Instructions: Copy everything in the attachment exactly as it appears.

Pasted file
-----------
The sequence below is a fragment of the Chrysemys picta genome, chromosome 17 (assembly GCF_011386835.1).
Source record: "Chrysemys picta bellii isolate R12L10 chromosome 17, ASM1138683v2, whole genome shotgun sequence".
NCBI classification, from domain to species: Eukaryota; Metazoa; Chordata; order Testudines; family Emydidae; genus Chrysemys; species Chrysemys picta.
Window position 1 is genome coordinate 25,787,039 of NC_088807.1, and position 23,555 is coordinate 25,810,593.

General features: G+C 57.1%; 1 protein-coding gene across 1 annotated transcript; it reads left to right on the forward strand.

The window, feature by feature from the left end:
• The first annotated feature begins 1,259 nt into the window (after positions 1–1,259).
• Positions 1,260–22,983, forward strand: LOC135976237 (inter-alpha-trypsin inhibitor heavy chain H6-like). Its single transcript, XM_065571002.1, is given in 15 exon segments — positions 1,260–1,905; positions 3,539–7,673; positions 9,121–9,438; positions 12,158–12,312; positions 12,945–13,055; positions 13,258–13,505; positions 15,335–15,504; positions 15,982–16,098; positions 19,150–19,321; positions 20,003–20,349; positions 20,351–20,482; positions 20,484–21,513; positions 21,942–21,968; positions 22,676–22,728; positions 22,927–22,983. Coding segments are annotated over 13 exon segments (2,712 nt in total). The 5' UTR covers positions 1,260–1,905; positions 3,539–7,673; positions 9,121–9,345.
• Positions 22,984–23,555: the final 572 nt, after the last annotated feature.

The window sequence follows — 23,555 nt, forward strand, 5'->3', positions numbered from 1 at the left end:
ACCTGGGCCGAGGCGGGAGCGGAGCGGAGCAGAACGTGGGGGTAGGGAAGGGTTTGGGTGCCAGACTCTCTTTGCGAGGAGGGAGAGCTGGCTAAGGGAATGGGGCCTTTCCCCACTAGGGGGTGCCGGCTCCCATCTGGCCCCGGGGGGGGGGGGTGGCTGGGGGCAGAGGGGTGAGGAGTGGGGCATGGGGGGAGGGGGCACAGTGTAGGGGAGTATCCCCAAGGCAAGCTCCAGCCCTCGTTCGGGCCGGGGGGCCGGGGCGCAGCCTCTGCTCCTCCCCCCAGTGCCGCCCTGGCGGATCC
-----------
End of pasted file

The sequence below is a fragment of the Chrysemys picta genome, chromosome 17 (assembly GCF_011386835.1).
Source record: "Chrysemys picta bellii isolate R12L10 chromosome 17, ASM1138683v2, whole genome shotgun sequence".
NCBI classification, from domain to species: Eukaryota; Metazoa; Chordata; order Testudines; family Emydidae; genus Chrysemys; species Chrysemys picta.
Window position 1 is genome coordinate 25,787,039 of NC_088807.1, and position 23,555 is coordinate 25,810,593.

General features: G+C 57.1%; 1 protein-coding gene across 1 annotated transcript; it reads left to right on the forward strand.

The window, feature by feature from the left end:
• The first annotated feature begins 1,259 nt into the window (after positions 1–1,259).
• Positions 1,260–22,983, forward strand: LOC135976237 (inter-alpha-trypsin inhibitor heavy chain H6-like). Its single transcript, XM_065571002.1, is given in 15 exon segments — positions 1,260–1,905; positions 3,539–7,673; positions 9,121–9,438; positions 12,158–12,312; positions 12,945–13,055; positions 13,258–13,505; positions 15,335–15,504; positions 15,982–16,098; positions 19,150–19,321; positions 20,003–20,349; positions 20,351–20,482; positions 20,484–21,513; positions 21,942–21,968; positions 22,676–22,728; positions 22,927–22,983. Coding segments are annotated over 13 exon segments (2,712 nt in total). The 5' UTR covers positions 1,260–1,905; positions 3,539–7,673; positions 9,121–9,345.
• Positions 22,984–23,555: the final 572 nt, after the last annotated feature.

The window sequence follows — 23,555 nt, forward strand, 5'->3', positions numbered from 1 at the left end:
ACCTGGGCCGAGGCGGGAGCGGAGCGGAGCAGAACGTGGGGGTAGGGAAGGGTTTGGGTGCCAGACTCTCTTTGCGAGGAGGGAGAGCTGGCTAAGGGAATGGGGCCTTTCCCCACTAGGGGGTGCCGGCTCCCATCTGGCCCCGGGGGGGGGGGGTGGCTGGGGGCAGAGGGGTGAGGAGTGGGGCATGGGGGGAGGGGGCACAGTGTAGGGGAGTATCCCCAAGGCAAGCTCCAGCCCTCGTTCGGGCCGGGGGGCCGGGGCGCAGCCTCTGCTCCTCCCCCCAGTGCCGCCCTGGCGGATCC